We all know you wrote a book. Can you please get over it and keep writing awesome articles?


Posted by Tired of plugs on Feb. 14, 2012 @ 10:02 pm

OK, I hear you and I'll stop plugging the book. I thought it was relevant to the topic, but I understand that it's rubbing people the wrong way. Message received.


Posted by steven on Feb. 15, 2012 @ 9:36 am

"Audit the BMORG!"

Posted by Wanderingangel on Feb. 15, 2012 @ 8:53 am

My goodness. Really? It should seem when you have causes of your own to fight about you would be tolerant to others' fights for what is important to them. You don't have to agree, you don't have to even participate, or gain knowledge about it.

The freedom you are given to fight for the flag in the Castro is the same freedom burners are given.

I have never and will never go to Burning Man. I may not care about it. Just as I hardly ever (once a year) go to the Castro. I could care less about a flag. I care more about people's rights and people's freedoms.

To say this Chicken guy is right just because others are unethical or immoral is ridiculous. Like hey I'm gonna go kill this guy who's bothering me, Hey, other people are murderers too.

Open your mind before you speak and make yourself look like a contradiction.

Tell others you don't want to hear about their issues then post your own issue in the comments. You can't have your cake and eat it too.

Posted by Guest on Feb. 15, 2012 @ 11:15 am

I think I saw Mr Petrelis sneaking a piece of cake out of Scott Weiners garbage the other day

Posted by Greg on Feb. 15, 2012 @ 11:33 am

pretending to be me. I tried to squash it, but it was too slimy and got away.

Posted by Greg on Feb. 16, 2012 @ 12:30 am

Wow, Steven, can you be any more shameless in plugging your book? I don't think so.

Posted by MShaman on Feb. 15, 2012 @ 11:42 am

That will make more people want to use STEP. The restocking fee was the stupidest idea ever. Still, their solution is incomplete, because they're going to keep a $7 fee for "non-refundable services." And they're going to charge buyers a will-call fee of $12 plus a delivery charge. I'm glad they acknowledge they fucked up. So now is not the time to nickel and dime the community.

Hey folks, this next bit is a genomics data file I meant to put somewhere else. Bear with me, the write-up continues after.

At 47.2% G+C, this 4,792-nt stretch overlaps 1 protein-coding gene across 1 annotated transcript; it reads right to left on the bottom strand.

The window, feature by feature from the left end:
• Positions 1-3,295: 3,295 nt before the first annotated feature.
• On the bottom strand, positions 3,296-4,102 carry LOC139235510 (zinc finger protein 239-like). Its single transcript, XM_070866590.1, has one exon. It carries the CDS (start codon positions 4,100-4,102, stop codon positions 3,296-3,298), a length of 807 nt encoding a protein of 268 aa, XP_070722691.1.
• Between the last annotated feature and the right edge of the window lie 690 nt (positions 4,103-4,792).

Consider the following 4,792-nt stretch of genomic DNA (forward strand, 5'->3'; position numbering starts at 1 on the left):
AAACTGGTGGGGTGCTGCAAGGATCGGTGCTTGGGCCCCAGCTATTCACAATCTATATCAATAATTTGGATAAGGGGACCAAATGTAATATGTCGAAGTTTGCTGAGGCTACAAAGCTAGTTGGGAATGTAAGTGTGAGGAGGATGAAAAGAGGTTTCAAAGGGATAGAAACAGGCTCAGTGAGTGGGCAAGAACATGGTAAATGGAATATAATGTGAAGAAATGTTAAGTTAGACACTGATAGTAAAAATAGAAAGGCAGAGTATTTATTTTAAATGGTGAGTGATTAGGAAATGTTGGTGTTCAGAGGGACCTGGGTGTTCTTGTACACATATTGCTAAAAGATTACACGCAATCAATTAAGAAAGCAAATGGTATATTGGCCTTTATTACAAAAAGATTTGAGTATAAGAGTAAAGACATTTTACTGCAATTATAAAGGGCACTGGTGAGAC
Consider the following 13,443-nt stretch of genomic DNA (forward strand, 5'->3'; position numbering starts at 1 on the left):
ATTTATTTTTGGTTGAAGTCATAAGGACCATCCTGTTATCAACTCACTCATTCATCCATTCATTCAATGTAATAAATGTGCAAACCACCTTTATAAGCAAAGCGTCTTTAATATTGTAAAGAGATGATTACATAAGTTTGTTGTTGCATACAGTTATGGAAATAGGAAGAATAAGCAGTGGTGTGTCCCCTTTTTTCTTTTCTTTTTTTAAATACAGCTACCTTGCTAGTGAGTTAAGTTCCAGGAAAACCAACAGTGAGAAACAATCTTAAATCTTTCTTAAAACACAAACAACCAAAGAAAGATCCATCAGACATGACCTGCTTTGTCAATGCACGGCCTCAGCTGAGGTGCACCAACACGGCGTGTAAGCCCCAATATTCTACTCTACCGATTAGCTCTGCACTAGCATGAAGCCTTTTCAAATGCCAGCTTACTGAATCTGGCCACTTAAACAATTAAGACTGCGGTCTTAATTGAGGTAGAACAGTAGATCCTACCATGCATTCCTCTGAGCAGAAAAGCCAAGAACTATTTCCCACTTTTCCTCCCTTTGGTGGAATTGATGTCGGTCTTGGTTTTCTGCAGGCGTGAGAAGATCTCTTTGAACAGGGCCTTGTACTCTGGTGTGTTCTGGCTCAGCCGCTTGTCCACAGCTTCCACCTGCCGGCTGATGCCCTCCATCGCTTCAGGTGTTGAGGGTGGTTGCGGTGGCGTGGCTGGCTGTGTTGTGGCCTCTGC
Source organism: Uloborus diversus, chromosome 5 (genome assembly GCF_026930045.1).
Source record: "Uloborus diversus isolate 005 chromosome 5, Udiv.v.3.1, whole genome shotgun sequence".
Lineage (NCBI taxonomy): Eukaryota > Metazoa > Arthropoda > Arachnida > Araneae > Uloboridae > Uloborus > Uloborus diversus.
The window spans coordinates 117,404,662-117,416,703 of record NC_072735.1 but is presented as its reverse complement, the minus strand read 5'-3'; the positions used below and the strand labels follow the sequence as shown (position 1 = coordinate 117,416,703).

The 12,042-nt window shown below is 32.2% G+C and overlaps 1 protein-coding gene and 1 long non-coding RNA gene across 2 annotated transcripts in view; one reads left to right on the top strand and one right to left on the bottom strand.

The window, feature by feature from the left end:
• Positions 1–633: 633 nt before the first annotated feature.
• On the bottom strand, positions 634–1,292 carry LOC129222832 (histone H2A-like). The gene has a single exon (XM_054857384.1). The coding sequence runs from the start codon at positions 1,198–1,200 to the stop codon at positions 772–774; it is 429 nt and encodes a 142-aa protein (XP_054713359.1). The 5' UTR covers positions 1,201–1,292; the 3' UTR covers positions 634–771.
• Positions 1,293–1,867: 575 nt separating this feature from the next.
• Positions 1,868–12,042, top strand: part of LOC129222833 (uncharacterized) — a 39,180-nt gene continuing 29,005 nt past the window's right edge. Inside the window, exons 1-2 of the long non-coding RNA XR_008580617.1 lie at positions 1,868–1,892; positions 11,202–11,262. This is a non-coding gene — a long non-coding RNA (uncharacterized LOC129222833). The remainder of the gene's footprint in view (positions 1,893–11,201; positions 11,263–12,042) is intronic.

There's still no reason for sellers to use STEP when you can avoid the fees on both ends by using Craigslist. They should have just eaten the cost. I'm glad they're making an effort to fix the situation, but the urge to squeeze as much money out of the community as possible till the end is undermining that effort.

Posted by Greg on Feb. 16, 2012 @ 12:39 am

i don't know what all the fuss is about. 40k randomly distributed tickets is not bad for BM. it will cut down on couples attending who are constantly bickering. it will also cut down on theme camps and art cars (let's face it - most of them suck).

you'll have fewer veterans who constantly complain to BMorg about how things should be. you'll have about 70% of the population as 1st & 2nd year attendees - obedient as labradors. this is good for BMorg.

the 10k available tickets will be distributed to those loyal to BMorg - also, good for BMorg! they get 10k of their friends who actually produce and participate and will have a great time. the rest of the population will just be in awe of the installations and scenery and go home with tales of how great it was.

there will be a few grumpy veterans who were forced to go solo, but so what if they never come back? who needs them.

Posted by candykitten on Feb. 16, 2012 @ 9:09 am

As I see it, Burning Man was a naturally developing event with a culture of art, radical self-expression and community not found anywhere else in the world. BM brought together ALL types of people from different locations, professions, and economic levels.

OUR world needs this type of inclusive "We the People" attitude vs. the "what's in it for me" response some have posted on this article. BM's culture allowed for people to open their minds. I watched the event grow from 5,000 attendees in 1997 to where it is today.

The core has been eroded and it does concern me not only for the event but also for our society as a whole. I see a lot of factions growing in the event now that seems very unhealthy and non-burning man like to me. It uses to be all about what the individual can do to give back and participate thus become part of the community. Now there are just too many “tourist” that do not get nor care to get this core concept. I will be attending the event again this year -- as I was lucky enough to get two tickets in the lottery, however it does feel like this will be my last year. ☹

Posted by Plasmo on Feb. 17, 2012 @ 11:01 am

2003 was my last year attending BMan. It is amusing how those rich joes running it still manage to keep people interested in paying the skyrocketing price to attend their event. Hopefully this opens the eyes of attendees to the whole sick money-making scheme.
BTW: Isn't the man supposed to be getting shorter every year, won't he be invisible soon? This, along with the fact that art and theme camps cannot be completed or manned, will ensure that the next phase of "Burning Man" will just be some mainstream festival with hot dogs and turkey legs for sale, as tourists wander booths looking at knick-knacks to buy.

Posted by mountain scientist on Feb. 18, 2012 @ 2:45 pm